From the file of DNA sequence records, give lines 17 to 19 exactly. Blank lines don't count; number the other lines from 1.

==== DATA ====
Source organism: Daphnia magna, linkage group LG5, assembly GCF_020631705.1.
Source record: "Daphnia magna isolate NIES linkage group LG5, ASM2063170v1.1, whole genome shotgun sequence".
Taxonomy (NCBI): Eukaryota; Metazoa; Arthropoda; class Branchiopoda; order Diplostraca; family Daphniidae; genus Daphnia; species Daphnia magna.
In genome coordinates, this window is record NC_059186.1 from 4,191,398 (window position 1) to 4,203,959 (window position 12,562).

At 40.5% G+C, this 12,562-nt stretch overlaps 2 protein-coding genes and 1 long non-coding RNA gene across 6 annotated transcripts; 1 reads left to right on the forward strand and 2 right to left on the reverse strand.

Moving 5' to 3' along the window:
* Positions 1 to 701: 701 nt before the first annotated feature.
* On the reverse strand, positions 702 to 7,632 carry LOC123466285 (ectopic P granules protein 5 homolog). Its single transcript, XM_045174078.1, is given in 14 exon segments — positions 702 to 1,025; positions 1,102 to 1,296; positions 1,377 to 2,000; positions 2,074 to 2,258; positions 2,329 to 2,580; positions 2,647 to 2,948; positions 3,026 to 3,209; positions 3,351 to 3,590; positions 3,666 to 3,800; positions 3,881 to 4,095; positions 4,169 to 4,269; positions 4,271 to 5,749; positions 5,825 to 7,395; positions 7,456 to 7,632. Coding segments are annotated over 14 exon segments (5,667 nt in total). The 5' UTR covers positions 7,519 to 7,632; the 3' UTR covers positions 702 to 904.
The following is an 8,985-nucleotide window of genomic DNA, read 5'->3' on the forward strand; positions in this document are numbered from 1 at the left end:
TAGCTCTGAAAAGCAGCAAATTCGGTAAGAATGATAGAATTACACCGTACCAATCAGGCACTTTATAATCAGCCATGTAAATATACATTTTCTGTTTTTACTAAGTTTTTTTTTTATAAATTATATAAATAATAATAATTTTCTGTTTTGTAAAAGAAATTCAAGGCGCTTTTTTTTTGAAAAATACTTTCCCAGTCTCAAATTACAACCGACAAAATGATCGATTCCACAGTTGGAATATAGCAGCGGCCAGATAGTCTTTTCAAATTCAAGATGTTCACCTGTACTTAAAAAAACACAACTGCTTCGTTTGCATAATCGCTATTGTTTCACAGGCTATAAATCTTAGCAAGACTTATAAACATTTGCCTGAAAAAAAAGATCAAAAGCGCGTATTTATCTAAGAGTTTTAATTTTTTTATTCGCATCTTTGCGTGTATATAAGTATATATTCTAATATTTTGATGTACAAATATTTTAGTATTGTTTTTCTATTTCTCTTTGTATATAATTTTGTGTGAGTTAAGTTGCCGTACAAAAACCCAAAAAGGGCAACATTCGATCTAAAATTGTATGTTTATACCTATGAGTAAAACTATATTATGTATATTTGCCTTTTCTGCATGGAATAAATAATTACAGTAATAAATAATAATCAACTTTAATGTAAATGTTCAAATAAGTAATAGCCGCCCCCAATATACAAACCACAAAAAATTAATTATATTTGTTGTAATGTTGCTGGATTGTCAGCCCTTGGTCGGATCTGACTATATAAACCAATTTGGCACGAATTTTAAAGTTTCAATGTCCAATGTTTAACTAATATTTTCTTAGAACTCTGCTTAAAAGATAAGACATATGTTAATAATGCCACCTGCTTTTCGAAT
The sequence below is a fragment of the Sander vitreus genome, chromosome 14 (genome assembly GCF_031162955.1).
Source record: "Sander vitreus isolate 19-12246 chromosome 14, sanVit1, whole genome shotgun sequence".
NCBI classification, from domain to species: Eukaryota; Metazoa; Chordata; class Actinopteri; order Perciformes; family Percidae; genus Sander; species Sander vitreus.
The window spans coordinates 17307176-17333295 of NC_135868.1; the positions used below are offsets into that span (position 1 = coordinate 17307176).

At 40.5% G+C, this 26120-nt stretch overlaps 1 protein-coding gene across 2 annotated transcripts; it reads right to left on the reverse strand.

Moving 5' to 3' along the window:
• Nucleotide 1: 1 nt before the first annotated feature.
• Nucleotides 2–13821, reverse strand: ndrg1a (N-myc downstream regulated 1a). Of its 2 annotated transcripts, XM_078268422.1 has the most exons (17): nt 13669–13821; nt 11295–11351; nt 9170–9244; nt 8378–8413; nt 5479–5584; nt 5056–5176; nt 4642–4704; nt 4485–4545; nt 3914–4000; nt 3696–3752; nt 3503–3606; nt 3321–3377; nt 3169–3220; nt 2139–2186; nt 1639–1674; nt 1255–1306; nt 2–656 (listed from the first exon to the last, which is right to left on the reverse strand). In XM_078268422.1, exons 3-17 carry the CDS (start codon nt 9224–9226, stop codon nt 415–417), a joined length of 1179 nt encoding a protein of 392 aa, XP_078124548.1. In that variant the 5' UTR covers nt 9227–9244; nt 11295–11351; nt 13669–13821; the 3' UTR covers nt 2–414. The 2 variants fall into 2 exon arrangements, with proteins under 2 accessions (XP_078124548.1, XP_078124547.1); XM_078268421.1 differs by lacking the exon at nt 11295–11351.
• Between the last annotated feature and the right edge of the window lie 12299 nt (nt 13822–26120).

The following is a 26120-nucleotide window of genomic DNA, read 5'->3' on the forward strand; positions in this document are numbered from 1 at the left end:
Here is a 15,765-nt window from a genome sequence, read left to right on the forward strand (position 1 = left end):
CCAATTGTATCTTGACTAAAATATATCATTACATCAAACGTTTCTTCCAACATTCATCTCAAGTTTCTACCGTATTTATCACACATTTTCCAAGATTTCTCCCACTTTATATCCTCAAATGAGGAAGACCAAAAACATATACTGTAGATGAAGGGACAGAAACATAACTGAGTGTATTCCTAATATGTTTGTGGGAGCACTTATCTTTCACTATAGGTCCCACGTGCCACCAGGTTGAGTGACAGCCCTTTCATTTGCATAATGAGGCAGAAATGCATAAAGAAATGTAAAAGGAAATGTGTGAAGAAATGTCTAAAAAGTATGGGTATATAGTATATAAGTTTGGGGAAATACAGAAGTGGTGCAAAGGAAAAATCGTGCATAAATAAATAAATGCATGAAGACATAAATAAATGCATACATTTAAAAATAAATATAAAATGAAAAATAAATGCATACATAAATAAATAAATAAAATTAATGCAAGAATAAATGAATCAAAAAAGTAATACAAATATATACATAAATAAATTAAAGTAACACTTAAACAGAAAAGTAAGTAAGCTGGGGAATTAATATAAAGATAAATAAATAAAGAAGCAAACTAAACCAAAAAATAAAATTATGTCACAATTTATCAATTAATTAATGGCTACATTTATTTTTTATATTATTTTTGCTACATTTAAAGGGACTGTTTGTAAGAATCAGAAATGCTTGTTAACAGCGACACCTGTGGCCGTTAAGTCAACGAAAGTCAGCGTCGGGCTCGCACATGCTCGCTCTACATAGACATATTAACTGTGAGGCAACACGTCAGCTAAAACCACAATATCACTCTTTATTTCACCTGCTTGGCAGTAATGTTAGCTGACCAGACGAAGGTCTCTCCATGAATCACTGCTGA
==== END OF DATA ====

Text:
• Nucleotide 1: 1 nt before the first annotated feature.
• Nucleotides 2–13821, reverse strand: ndrg1a (N-myc downstream regulated 1a). Of its 2 annotated transcripts, XM_078268422.1 has the most exons (17): nt 13669–13821; nt 11295–11351; nt 9170–9244; nt 8378–8413; nt 5479–5584; nt 5056–5176; nt 4642–4704; nt 4485–4545; nt 3914–4000; nt 3696–3752; nt 3503–3606; nt 3321–3377; nt 3169–3220; nt 2139–2186; nt 1639–1674; nt 1255–1306; nt 2–656 (listed from the first exon to the last, which is right to left on the reverse strand). In XM_078268422.1, exons 3-17 carry the CDS (start codon nt 9224–9226, stop codon nt 415–417), a joined length of 1179 nt encoding a protein of 392 aa, XP_078124548.1. In that variant the 5' UTR covers nt 9227–9244; nt 11295–11351; nt 13669–13821; the 3' UTR covers nt 2–414. The 2 variants fall into 2 exon arrangements, with proteins under 2 accessions (XP_078124548.1, XP_078124547.1); XM_078268421.1 differs by lacking the exon at nt 11295–11351.
• Between the last annotated feature and the right edge of the window lie 12299 nt (nt 13822–26120).